• Joseph Anthony Garber
    6/20/2018 

    Joseph Anthony Garber, 75, of Noblesville, passed away on Tuesday, June 19, 2018, at Riverwalk Village in Noblesville.

    He was born on Dec. 26, 1942, to Joseph and Helen (Plafchan) Garber in Detroit, Michigan.

  • 6/20/2018 Dear Editor, 

    Why do our young, male students want to harm their classmates?

    In every school shooting, it has been a young, white male who wants to harm his classmates. This is where the problem begins and we should be asking why. What is going on in the heads of these shooters that brings them to carry a gun or guns to school with the intention of harming other students and teachers?

    Are they being bullied and excluded by other students? Are they being overlooked by the teachers while in the classroom? Do they associate with other students who have the tendency of wanting to harm other students for whatever reason? What is their home life like? Do they come from a dysfunctional family or are growing up in a one parent family? 
  • 6/14/2018 Dear Editor, 

    I’ve been to the moon. I’ve been burned. But more often I’m honored. I’m your American flag.

    With 13 stars for colonies clamoring for freedom, I was first flown at Fort Stanwix in New York in 1777—and then carried into battle for the first time at Brandywine in Pennsylvania. By war’s end, I was saluted as the emblem of a sovereign nation, new and free. I’m your American flag.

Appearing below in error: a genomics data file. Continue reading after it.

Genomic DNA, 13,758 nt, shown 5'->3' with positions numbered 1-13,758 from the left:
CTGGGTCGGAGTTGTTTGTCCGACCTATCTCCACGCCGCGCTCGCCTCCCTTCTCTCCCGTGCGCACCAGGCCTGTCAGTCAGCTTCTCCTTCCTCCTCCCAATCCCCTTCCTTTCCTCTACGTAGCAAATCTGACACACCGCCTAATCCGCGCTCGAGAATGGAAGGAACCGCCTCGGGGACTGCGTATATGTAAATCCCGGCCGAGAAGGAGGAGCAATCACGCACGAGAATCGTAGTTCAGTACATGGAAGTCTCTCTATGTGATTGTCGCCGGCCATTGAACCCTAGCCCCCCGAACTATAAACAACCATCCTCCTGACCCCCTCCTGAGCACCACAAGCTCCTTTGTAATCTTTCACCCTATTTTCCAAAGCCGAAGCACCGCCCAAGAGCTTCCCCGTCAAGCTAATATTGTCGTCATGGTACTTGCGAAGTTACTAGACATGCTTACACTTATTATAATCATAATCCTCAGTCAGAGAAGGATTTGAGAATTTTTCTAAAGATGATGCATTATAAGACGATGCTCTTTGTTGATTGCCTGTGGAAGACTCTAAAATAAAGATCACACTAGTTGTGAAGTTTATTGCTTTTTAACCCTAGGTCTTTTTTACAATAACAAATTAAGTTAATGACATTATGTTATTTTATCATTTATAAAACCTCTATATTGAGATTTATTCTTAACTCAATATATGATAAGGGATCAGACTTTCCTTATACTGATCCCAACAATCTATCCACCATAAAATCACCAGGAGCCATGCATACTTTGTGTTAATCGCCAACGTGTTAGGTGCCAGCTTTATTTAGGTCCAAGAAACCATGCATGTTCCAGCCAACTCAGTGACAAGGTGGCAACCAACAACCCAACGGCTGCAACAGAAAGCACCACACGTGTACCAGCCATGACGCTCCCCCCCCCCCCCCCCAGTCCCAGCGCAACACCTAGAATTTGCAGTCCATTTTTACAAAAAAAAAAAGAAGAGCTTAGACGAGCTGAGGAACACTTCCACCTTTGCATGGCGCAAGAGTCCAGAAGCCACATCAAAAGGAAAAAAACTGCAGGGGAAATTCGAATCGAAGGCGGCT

But challenges lay ahead. With 15 stars and 15 stripes, I survived shock and shell at Fort McHenry in 1814. With the aid of rockets’ red glare and bombs bursting in air, I was spied from afar at dawn’s early light by a patriot poet. I was then celebrated in sight and song by a fledgling nation. I’m your American flag.

    A half century later and with 33 stars and 13 stripes, I was saddened to see our nation divided. Our brothers’ blood was spilled in battle north and south. But by war’s end, Lincoln’s iconic words at Gettysburg prevailed—a unique nation conceived in liberty and dedicated to the proposition that all men are created equal. But that pledge was yet to be fully fulfilled.
  • 6/11/2018 

    Dear Editor,

    At 9:06 a.m. on May 25, an armed student entered my son’s classroom in Noblesville and opened fire.

    Amazingly, there were no fatalities.

    However, another student and my son were struck numerous times. Thankfully, both are recovering, but the injured student will have an extended hospital stay. Since that surreal day, there have been so many acts of kindness and so many notes of encouragement and prayers that I couldn’t possibly begin to thank everyone personally.

    Please accept the following thanks and know that every act, every word and every prayer has been deeply appreciated.